Jevanicia

Jevanicia

Jevanicia was a small mining town of around 3,000 inhabitants established by Queen Anajakaze after the destruction of Tectoctar. The town was named in honor of her son, Jevaninada the Second. Jevanicia was built with military precision after scouting out a good location, both in terms of access to resources, such as the nearby mines and farm fields, and firm ground for construction of permanent buildings. In almost every way that Tectoctar was bad, Jevanicia was good.

Jevanicia was expanded from the basic plan of a military encampment. A stockade surrounded the town proper with areas marked off outside the walls for planned expansions. This blueprint gives the town decent defense capability and provides a clear layout for foreigners. Most buildings were made out of wood while permanent structures were built out of stone. The intent was to move the “temporary” structures such as the smithy and stable, to alternate locations if the town expanded in the future.

A fair amount of rice was grown in Jevanicia just as it was in Tectoctar before. Shorehorn flowers were also often used in dishes. Jevanician citizens used similar protein sources, lizards, fish, and snails, as the people of Tectoctar but with one important difference. Jevanicia was not cut off from the Xoria Empire and thus the new city had  ample access to spices to make their vile food much more palatable. Peppered snail and curried leeches are only a few of the delicacies one could’ve eaten in Jevanicia.

The new city did not serve as a refuge for exiles as Tectoctar did. Jevanicia’s primary draw was working in the mines. The city had an iron mine, a silver mine, and a stone quarry. Hundreds of tons of metal and stone were taken from the earth and sent downriver to the rest of Xoria. These raw materials were made into coins to fund the war, weapons and armor for soldiers, and keeps that protect the roads of Xoria. Unfortunately, the flow stopped recently due to an attack on the town by the Geriviar giant, Bill.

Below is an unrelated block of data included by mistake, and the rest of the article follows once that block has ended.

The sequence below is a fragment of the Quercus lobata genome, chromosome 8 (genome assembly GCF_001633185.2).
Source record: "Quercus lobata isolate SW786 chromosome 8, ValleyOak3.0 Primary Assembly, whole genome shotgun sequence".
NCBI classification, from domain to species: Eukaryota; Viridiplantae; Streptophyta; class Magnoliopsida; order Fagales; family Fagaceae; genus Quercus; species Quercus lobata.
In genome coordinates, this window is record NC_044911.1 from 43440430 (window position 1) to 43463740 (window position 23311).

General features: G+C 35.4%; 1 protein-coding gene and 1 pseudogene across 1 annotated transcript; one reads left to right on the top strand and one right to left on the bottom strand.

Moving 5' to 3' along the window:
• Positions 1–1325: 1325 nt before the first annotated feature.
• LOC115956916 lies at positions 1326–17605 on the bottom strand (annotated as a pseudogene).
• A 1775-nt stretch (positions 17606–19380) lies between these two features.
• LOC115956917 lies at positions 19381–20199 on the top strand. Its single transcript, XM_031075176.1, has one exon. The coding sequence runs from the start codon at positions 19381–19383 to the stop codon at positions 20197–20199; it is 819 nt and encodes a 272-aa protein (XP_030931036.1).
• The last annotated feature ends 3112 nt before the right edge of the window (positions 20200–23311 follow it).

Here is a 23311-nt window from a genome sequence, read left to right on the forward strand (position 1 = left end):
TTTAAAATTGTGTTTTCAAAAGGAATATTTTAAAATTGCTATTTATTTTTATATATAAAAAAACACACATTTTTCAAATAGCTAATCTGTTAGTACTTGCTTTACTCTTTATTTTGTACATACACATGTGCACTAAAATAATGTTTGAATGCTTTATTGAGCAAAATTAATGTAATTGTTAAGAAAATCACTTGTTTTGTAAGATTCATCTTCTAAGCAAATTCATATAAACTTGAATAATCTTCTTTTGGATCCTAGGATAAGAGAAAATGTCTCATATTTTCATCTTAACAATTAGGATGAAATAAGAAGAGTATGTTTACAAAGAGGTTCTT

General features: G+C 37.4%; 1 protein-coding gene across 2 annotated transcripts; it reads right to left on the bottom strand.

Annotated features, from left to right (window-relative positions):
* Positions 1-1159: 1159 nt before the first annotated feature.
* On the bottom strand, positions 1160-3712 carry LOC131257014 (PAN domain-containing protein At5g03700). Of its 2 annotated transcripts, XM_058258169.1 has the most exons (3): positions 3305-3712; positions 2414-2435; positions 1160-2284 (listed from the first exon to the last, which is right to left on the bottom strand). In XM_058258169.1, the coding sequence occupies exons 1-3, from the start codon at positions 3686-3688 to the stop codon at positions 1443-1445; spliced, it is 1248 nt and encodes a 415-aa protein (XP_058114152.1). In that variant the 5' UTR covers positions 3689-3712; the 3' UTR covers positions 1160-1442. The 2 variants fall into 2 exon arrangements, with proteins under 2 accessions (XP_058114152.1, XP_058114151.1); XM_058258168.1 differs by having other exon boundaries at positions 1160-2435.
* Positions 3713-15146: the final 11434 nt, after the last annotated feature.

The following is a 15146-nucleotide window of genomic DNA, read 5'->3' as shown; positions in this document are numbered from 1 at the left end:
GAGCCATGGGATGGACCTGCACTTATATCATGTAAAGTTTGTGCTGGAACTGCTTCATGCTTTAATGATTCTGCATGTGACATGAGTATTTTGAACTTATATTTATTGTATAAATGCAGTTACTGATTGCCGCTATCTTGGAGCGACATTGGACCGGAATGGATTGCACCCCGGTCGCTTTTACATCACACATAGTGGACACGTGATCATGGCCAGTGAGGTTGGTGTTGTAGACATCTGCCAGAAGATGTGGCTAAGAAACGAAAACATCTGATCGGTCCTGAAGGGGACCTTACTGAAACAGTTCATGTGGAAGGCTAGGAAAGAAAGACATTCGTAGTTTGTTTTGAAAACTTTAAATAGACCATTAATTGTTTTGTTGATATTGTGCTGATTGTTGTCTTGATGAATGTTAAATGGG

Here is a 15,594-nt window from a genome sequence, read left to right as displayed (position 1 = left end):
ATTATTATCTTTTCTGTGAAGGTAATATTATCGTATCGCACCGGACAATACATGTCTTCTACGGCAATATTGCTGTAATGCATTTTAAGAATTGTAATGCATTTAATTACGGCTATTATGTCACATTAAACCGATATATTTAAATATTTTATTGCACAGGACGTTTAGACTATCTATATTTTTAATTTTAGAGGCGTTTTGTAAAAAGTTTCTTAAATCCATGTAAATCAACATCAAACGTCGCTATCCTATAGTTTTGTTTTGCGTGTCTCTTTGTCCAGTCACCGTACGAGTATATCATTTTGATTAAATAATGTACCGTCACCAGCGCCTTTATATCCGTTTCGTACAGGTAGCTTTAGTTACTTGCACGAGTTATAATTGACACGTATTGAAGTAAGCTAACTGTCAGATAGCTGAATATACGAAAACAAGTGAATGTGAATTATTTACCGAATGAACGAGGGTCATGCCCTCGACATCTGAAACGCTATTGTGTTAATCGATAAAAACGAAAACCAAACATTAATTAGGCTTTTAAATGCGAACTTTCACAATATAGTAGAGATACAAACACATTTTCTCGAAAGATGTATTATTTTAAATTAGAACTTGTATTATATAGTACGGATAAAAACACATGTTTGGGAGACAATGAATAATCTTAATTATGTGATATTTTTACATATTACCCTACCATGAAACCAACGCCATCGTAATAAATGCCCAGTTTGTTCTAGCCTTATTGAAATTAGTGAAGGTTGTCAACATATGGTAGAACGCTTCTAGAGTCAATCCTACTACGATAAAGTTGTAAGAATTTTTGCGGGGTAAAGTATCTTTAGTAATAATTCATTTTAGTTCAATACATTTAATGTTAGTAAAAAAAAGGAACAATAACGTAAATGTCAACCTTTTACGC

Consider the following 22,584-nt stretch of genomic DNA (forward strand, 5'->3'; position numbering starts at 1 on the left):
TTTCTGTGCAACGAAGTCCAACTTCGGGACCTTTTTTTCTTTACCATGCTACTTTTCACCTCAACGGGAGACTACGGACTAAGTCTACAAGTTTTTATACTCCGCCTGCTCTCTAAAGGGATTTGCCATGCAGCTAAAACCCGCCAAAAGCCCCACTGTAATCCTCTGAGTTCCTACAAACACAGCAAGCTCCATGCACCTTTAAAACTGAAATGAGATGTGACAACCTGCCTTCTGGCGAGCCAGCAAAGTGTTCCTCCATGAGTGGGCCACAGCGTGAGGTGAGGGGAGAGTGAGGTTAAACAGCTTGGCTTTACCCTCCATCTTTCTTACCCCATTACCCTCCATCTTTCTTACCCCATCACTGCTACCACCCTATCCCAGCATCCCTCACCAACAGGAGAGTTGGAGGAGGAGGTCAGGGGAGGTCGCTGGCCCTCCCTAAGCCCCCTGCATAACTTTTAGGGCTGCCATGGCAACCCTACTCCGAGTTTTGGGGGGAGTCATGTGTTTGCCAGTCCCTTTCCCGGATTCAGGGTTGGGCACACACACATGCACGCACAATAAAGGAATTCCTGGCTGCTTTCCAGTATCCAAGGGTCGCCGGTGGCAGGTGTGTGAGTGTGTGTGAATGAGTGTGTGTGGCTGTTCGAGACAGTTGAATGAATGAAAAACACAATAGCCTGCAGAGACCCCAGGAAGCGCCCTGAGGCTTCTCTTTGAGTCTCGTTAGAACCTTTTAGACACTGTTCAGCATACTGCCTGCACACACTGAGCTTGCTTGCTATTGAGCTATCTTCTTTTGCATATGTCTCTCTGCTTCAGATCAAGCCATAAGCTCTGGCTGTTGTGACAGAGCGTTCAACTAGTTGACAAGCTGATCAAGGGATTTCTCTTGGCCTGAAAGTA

Bill believed the town was responsible for the death of his pet dog, Scruffy. He beat the buildings of the town into dust and splinters. Hundreds died in the attack in a vain effort to save their town. After Bill left Jevanicia in ruins, slavers descended on the area, capturing those who attempted to rebuild their homes. Many miners were taken captive and sold downriver. By the time the Xorian government learned of the destruction of Jevanicia it was too late to reverse the decline. No manpower could be spared to rebuild the town, so it was left abandoned.

-GoCorral

Gurutama Timeline Revising Part 5

Previous: Gurutama Timeline Revising Part 4

This post marks the end of the Avian race as a significant force in our Dawn of Worlds game.